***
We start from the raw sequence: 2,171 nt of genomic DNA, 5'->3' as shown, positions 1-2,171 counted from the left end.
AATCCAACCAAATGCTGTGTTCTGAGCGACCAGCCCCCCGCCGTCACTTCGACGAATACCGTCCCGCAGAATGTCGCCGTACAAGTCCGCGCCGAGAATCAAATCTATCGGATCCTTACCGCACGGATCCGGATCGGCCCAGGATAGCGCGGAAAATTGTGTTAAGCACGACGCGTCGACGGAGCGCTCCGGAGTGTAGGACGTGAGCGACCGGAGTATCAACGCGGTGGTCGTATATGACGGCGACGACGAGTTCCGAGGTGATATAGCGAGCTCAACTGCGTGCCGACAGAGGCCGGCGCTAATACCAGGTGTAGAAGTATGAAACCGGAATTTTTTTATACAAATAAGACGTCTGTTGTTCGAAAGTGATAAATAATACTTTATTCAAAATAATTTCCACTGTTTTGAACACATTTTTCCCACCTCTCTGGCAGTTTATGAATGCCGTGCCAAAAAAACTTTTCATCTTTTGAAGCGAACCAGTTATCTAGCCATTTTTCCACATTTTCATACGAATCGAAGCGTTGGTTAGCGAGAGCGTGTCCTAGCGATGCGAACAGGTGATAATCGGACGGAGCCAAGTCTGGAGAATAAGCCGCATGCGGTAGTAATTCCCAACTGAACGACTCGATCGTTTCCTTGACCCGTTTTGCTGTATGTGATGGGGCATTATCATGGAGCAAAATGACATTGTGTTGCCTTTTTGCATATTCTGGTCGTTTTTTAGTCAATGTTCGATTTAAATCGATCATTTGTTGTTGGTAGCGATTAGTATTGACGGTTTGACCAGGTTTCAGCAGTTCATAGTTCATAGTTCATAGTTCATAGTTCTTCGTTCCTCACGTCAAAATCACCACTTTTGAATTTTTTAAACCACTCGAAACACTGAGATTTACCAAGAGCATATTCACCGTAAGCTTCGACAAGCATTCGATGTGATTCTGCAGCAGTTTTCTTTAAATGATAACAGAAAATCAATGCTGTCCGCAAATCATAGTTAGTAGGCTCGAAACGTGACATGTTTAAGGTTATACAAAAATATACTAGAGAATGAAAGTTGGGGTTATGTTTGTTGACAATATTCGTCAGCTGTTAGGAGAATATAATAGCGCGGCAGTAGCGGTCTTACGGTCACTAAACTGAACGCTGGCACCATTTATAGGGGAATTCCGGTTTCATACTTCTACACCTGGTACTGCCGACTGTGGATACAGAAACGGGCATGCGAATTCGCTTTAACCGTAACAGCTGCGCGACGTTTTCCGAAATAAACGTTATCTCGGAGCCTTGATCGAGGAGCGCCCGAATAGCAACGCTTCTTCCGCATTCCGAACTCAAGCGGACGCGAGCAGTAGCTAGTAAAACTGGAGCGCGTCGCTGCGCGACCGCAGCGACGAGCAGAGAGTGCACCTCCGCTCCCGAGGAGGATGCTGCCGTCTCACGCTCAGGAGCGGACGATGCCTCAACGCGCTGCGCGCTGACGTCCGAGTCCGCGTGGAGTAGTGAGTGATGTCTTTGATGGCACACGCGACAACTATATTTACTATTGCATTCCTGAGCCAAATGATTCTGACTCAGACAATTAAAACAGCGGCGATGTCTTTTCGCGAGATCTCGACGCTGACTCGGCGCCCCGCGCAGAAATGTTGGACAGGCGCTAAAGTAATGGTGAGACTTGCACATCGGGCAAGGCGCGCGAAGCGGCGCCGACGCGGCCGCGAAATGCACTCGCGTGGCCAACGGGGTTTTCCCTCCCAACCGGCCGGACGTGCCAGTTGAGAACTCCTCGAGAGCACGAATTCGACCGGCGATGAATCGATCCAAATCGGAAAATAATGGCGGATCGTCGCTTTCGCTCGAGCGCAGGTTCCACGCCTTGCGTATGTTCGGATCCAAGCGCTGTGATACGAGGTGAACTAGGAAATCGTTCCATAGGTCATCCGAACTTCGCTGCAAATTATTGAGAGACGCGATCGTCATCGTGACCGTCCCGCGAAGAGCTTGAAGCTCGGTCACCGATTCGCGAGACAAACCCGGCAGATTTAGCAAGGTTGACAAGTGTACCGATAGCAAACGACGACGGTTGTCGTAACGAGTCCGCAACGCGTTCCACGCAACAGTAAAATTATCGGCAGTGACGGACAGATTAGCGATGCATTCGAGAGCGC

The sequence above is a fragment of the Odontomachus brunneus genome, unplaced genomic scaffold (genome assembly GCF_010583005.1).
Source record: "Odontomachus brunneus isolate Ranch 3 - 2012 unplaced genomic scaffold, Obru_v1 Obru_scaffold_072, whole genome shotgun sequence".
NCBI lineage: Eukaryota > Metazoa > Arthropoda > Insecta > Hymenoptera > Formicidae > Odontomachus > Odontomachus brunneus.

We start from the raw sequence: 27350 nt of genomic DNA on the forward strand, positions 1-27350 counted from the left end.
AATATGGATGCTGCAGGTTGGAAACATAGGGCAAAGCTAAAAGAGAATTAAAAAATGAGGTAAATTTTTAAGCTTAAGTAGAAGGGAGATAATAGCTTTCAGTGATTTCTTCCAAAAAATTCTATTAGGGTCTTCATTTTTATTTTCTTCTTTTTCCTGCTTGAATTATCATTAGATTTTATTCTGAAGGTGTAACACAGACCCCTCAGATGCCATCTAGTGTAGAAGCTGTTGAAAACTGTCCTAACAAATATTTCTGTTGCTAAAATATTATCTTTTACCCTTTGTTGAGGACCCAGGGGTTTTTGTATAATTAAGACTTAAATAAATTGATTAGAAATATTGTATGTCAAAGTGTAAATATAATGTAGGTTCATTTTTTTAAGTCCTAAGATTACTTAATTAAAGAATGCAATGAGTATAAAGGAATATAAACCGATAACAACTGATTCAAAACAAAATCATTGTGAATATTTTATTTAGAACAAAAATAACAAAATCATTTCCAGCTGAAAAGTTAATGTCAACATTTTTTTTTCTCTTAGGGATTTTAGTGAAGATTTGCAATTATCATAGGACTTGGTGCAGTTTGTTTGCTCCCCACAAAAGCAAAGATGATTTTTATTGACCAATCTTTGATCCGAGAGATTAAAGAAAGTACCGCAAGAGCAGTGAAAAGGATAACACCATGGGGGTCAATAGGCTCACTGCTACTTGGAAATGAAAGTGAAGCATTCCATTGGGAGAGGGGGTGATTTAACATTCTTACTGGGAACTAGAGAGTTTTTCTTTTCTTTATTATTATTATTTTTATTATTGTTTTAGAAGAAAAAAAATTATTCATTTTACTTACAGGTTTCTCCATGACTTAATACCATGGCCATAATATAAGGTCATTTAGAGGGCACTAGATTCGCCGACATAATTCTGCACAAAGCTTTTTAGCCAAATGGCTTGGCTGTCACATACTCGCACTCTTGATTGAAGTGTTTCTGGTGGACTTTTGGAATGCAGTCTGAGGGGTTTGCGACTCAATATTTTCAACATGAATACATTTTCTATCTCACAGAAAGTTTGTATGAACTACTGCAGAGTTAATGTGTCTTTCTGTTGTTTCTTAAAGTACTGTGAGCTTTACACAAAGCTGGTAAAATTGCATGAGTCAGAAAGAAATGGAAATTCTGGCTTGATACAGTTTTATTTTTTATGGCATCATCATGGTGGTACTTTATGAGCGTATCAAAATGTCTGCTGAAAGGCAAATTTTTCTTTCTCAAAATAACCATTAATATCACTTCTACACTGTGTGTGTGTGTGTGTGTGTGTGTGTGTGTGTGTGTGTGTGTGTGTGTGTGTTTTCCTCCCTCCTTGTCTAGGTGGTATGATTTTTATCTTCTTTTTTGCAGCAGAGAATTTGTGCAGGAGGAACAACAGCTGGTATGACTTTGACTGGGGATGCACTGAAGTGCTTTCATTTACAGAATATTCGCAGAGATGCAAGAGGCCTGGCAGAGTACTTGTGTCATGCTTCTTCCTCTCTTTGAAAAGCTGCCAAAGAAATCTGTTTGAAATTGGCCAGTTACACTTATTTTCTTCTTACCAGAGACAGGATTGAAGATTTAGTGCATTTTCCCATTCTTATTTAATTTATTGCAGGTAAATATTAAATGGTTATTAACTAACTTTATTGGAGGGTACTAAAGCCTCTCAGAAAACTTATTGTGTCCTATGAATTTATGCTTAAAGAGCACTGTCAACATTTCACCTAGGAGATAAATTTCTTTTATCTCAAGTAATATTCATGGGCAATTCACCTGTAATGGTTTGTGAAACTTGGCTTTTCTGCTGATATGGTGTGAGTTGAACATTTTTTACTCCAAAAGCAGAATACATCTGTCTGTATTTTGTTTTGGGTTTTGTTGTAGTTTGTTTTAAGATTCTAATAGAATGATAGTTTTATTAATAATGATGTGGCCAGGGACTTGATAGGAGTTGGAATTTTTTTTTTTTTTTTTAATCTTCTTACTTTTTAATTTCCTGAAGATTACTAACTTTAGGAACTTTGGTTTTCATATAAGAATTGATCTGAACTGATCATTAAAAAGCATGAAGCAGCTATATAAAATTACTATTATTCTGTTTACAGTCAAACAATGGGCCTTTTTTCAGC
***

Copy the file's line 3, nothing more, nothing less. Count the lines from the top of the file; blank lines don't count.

The sequence above is a fragment of the Odontomachus brunneus genome, unplaced genomic scaffold (genome assembly GCF_010583005.1).